• The balances of all your savings, checking, and retirement accounts.
  • Interests in any business you own or have a stake in.
  • An outline of your personal property, such as your personal jewelry and clothing or any items of significant value you owned before you married your spouse or purchased on your own, for only your use, during your marriage.
  • An outline of the property you share with your spouse, including any vehicles, furniture, or other major purchases you made together during your marriage.
  • Information on any exceptional expenses for you minor or dependent children, including costs for medical care or school tuition.

Additionally, if you plan to apply for child support and alimony, you will need to specifically ask for this in your divorce petition. Generally,

Grounds for Divorce

In all states, you must state in your petition the reason you are divorcing your spouse. The exact reasons you are allowed to state in your divorce papers--like other things--are different from state to state. That said, all states allow for some form of no fault divorce. This simply means that neither your spouse no you must act in a specific or egregious way in order to dissolve your marriage; instead, it accepts that sometimes, couples simply have different values, priorities, and cannot overcome their differences. Some states require you to separate for a fixed period of time before filing for marriage on no-fault grounds. If so, you may need to file a formal separation agreement before formally filing your divorce papers.

If you have legally-acceptable fault grounds for divorce, there may be no waiting period. Some examples generally universal among states include adultery, abandonment, abuse, or long-term incarceration. In each of these situations, you will need to show the court some proof of these grounds to get a divorce based on these circumstances.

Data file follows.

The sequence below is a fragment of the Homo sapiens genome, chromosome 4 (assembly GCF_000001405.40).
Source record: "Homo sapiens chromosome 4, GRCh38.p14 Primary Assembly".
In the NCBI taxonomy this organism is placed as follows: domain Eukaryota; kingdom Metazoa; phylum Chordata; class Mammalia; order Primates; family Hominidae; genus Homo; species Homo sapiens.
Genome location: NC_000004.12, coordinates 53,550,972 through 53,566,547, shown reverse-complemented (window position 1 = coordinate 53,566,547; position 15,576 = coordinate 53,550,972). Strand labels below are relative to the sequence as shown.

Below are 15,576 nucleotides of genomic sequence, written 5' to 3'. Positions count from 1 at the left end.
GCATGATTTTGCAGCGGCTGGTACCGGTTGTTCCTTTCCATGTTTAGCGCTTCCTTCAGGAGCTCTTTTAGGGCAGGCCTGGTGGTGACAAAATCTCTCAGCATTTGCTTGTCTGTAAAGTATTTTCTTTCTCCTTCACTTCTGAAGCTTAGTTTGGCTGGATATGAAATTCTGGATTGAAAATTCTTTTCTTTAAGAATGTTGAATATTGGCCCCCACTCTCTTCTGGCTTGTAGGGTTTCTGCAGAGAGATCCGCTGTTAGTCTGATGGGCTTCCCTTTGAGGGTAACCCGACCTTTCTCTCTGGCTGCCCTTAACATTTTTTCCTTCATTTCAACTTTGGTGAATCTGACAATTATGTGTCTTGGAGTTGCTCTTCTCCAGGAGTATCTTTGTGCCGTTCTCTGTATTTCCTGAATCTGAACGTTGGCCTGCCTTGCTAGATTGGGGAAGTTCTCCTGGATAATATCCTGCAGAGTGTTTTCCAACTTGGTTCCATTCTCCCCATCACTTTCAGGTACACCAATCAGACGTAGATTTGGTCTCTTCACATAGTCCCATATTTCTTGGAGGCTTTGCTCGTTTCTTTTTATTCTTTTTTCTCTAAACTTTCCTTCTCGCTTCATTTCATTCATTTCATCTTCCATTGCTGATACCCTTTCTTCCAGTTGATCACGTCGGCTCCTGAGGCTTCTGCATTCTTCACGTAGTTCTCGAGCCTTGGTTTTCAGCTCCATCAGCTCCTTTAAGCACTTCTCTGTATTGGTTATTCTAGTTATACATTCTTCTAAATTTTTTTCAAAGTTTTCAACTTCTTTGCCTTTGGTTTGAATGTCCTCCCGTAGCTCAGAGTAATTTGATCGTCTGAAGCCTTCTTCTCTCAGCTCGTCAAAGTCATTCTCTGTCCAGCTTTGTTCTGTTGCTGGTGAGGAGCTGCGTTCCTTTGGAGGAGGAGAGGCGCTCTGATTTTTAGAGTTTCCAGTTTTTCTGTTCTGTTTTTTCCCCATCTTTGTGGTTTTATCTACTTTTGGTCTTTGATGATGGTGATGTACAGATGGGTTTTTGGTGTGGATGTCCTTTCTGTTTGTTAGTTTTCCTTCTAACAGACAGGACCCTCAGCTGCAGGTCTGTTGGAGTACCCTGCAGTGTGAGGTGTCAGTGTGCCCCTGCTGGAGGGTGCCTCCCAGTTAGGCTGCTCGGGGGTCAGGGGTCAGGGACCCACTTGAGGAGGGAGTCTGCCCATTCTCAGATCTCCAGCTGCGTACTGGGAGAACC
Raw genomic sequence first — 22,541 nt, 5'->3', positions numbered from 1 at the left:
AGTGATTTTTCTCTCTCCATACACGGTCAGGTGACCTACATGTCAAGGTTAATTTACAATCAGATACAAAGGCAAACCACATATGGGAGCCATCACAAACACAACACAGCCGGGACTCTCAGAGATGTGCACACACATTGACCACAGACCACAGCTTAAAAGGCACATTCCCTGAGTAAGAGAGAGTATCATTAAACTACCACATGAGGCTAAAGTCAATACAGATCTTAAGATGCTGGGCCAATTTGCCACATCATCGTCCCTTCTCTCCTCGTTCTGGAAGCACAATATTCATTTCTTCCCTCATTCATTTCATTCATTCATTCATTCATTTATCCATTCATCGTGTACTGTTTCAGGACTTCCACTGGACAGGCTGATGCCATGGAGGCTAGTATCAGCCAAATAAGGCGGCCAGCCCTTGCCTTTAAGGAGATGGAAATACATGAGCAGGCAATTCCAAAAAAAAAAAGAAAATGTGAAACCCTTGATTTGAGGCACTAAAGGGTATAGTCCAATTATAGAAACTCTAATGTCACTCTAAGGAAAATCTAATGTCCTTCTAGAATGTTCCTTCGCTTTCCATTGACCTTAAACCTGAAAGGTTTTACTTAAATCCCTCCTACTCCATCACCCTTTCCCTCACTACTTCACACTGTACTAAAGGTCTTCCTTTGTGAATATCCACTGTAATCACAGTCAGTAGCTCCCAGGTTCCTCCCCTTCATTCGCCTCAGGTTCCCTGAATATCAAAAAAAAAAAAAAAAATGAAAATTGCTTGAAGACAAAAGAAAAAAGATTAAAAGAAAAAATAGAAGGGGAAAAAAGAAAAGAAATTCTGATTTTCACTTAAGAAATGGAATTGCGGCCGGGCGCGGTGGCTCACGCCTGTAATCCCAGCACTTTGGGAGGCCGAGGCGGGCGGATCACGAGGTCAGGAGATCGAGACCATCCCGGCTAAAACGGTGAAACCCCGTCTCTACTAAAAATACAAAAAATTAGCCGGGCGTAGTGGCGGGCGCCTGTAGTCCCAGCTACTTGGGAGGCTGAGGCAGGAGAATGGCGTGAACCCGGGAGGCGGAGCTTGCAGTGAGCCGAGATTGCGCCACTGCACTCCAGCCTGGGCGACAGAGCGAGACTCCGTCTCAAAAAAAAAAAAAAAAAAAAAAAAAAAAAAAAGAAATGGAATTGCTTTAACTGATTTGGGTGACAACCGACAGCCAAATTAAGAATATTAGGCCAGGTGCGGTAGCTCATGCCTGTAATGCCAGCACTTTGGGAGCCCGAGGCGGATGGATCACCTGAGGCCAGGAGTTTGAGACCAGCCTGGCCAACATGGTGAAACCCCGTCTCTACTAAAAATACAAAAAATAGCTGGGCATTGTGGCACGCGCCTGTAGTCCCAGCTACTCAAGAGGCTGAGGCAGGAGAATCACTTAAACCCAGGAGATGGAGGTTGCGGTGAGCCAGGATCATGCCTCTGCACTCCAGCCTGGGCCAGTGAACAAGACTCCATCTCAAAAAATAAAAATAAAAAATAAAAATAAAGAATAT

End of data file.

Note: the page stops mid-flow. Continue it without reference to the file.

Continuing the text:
In cases of abandonment, where you do not know your spouse's current whereabouts, the court will likely ask you to show proof that you have looked for your spouse and tried to serve him divorce papers. This might include trying to contact him at his last known address, calling his family members, or publishing a notice in a newspaper in the last known place where he lived.

Divorce and Finances

Existing Agreements

If you and your spouse have already prepared a formal separation agreement or have any informal agreements on divisions of assets or child custody, you will need to outline these in your divorce petition. In some cases, they will become a part of the formal divorce agreement.

If you have contested issues--such as how do divide child custody--the court may require you to attend mediation prior to your divorce hearing. If you are able to reach an agreement outside of court, you will need to submit this to the judge. If you cannot resolve your issues in mediation, the court will hold a hearing on your case, where both you and your spouse will have the chance to present your cases. If you fall into this camp, you will need to state this in your divorce petition.

If you and your spouse are currently maintaining separate residences and he is paying you any spousal support or paying for your children's care, you should include this information in your divorce petition as well.

Divorce from a Missing Spouse


When filing a divorce petition, you must sign it and date it, attesting that all the information listed in it is correct, to the best of your knowledge. If, at any point, you discover that you stated anything in your divorce papers incorrectly, you will need to bring this to the court's attention. Deliberately providing the court with false information can have serious ramifications, including criminal charges and dismissal of your case.